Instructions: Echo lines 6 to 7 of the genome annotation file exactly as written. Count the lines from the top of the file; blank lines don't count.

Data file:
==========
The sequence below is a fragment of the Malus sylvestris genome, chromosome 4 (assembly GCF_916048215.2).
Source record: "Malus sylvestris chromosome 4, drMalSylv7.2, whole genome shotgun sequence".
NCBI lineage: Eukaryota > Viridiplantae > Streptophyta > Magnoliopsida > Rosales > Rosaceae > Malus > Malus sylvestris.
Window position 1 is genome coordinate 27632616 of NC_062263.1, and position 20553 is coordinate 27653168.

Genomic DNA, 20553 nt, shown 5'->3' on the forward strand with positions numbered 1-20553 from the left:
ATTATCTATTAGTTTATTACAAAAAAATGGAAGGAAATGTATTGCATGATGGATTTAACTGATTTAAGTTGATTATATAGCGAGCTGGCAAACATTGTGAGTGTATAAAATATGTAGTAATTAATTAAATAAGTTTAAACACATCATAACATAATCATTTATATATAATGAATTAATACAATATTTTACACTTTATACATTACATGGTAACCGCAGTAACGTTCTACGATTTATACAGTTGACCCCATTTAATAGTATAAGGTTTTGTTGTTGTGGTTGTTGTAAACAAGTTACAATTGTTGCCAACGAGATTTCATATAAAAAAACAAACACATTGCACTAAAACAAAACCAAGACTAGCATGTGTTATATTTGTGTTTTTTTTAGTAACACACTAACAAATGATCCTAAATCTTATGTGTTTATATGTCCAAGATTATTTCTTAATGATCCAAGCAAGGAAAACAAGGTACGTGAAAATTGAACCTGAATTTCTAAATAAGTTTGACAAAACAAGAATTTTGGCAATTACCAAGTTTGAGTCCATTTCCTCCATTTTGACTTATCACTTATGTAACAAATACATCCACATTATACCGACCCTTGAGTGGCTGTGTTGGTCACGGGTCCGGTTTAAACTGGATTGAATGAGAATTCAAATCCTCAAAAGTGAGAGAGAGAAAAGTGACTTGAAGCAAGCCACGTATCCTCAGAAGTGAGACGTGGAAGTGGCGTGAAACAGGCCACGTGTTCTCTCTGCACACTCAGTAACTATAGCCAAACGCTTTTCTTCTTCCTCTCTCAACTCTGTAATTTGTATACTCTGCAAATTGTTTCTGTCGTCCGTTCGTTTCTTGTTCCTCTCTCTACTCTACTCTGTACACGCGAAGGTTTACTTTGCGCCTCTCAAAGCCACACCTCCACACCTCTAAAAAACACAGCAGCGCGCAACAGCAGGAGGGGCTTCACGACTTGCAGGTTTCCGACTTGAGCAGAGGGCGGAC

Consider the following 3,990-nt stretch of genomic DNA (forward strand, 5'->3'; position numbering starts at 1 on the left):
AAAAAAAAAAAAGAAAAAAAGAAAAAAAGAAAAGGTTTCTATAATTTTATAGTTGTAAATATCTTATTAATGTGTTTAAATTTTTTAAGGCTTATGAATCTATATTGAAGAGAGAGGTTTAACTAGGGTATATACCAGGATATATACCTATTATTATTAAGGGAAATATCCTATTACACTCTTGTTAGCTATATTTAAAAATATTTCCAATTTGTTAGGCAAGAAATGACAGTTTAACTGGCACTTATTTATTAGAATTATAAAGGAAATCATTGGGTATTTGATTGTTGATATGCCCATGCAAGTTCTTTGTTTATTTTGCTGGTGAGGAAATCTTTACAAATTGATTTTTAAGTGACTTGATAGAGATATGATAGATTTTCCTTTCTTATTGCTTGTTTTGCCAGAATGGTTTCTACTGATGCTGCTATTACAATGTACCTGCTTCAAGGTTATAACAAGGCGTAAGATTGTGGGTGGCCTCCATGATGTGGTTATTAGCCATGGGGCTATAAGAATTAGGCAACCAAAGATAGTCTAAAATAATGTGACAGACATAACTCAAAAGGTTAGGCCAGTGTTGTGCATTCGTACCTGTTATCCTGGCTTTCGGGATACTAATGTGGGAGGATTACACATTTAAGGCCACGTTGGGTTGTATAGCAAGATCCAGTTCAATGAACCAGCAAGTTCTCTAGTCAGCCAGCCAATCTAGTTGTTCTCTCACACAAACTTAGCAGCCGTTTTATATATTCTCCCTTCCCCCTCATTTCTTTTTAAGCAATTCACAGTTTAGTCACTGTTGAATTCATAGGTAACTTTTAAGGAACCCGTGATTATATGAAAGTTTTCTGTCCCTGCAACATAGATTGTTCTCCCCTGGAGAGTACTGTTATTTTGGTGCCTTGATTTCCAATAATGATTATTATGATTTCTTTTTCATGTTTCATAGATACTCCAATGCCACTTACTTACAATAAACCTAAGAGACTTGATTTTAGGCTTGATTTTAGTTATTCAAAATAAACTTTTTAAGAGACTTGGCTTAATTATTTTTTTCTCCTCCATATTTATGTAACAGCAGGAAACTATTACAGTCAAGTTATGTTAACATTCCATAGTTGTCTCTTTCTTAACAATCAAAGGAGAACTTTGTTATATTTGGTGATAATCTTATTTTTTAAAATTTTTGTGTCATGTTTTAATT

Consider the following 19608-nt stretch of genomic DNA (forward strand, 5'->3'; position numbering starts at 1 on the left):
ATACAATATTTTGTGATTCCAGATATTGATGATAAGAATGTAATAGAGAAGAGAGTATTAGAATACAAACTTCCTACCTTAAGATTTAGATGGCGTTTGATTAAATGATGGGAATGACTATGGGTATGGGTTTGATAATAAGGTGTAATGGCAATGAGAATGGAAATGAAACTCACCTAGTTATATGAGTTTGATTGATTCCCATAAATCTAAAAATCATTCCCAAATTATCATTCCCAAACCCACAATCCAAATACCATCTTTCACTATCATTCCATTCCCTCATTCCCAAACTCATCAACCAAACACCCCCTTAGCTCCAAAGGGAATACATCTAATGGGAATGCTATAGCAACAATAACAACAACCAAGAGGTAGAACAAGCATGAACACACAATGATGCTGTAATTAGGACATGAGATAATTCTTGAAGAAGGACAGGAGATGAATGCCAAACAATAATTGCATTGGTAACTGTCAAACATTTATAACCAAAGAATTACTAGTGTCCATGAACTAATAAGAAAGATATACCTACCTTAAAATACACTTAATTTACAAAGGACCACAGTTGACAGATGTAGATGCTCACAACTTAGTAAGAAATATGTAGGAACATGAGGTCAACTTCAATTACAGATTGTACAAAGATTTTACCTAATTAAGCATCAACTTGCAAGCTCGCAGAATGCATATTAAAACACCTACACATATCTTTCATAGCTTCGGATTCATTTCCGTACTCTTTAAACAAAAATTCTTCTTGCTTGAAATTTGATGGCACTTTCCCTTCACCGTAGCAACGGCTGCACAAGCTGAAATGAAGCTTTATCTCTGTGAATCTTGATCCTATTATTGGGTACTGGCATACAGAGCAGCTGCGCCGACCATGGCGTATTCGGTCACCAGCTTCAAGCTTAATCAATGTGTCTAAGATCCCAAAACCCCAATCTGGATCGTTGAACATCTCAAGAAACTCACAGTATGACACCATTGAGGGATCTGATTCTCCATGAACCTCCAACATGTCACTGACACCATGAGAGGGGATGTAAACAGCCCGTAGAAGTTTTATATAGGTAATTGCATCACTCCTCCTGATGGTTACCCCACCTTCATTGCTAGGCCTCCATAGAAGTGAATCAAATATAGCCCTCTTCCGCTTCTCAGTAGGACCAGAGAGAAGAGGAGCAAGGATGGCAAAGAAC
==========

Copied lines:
ATTATCTATTAGTTTATTACAAAAAAATGGAAGGAAATGTATTGCATGATGGATTTAACTGATTTAAGTTGATTATATAGCGAGCTGGCAAACATTGTGAGTGTATAAAATATGTAGTAATTAATTAAATAAGTTTAAACACATCATAACATAATCATTTATATATAATGAATTAATACAATATTTTACACTTTATACATTACATGGTAACCGCAGTAACGTTCTACGATTTATACAGTTGACCCCATTTAATAGTATAAGGTTTTGTTGTTGTGGTTGTTGTAAACAAGTTACAATTGTTGCCAACGAGATTTCATATAAAAAAACAAACACATTGCACTAAAACAAAACCAAGACTAGCATGTGTTATATTTGTGTTTTTTTTAGTAACACACTAACAAATGATCCTAAATCTTATGTGTTTATATGTCCAAGATTATTTCTTAATGATCCAAGCAAGGAAAACAAGGTACGTGAAAATTGAACCTGAATTTCTAAATAAGTTTGACAAAACAAGAATTTTGGCAATTACCAAGTTTGAGTCCATTTCCTCCATTTTGACTTATCACTTATGTAACAAATACATCCACATTATACCGACCCTTGAGTGGCTGTGTTGGTCACGGGTCCGGTTTAAACTGGATTGAATGAGAATTCAAATCCTCAAAAGTGAGAGAGAGAAAAGTGACTTGAAGCAAGCCACGTATCCTCAGAAGTGAGACGTGGAAGTGGCGTGAAACAGGCCACGTGTTCTCTCTGCACACTCAGTAACTATAGCCAAACGCTTTTCTTCTTCCTCTCTCAACTCTGTAATTTGTATACTCTGCAAATTGTTTCTGTCGTCCGTTCGTTTCTTGTTCCTCTCTCTACTCTACTCTGTACACGCGAAGGTTTACTTTGCGCCTCTCAAAGCCACACCTCCACACCTCTAAAAAACACAGCAGCGCGCAACAGCAGGAGGGGCTTCACGACTTGCAGGTTTCCGACTTGAGCAGAGGGCGGAC

Consider the following 3,990-nt stretch of genomic DNA (forward strand, 5'->3'; position numbering starts at 1 on the left):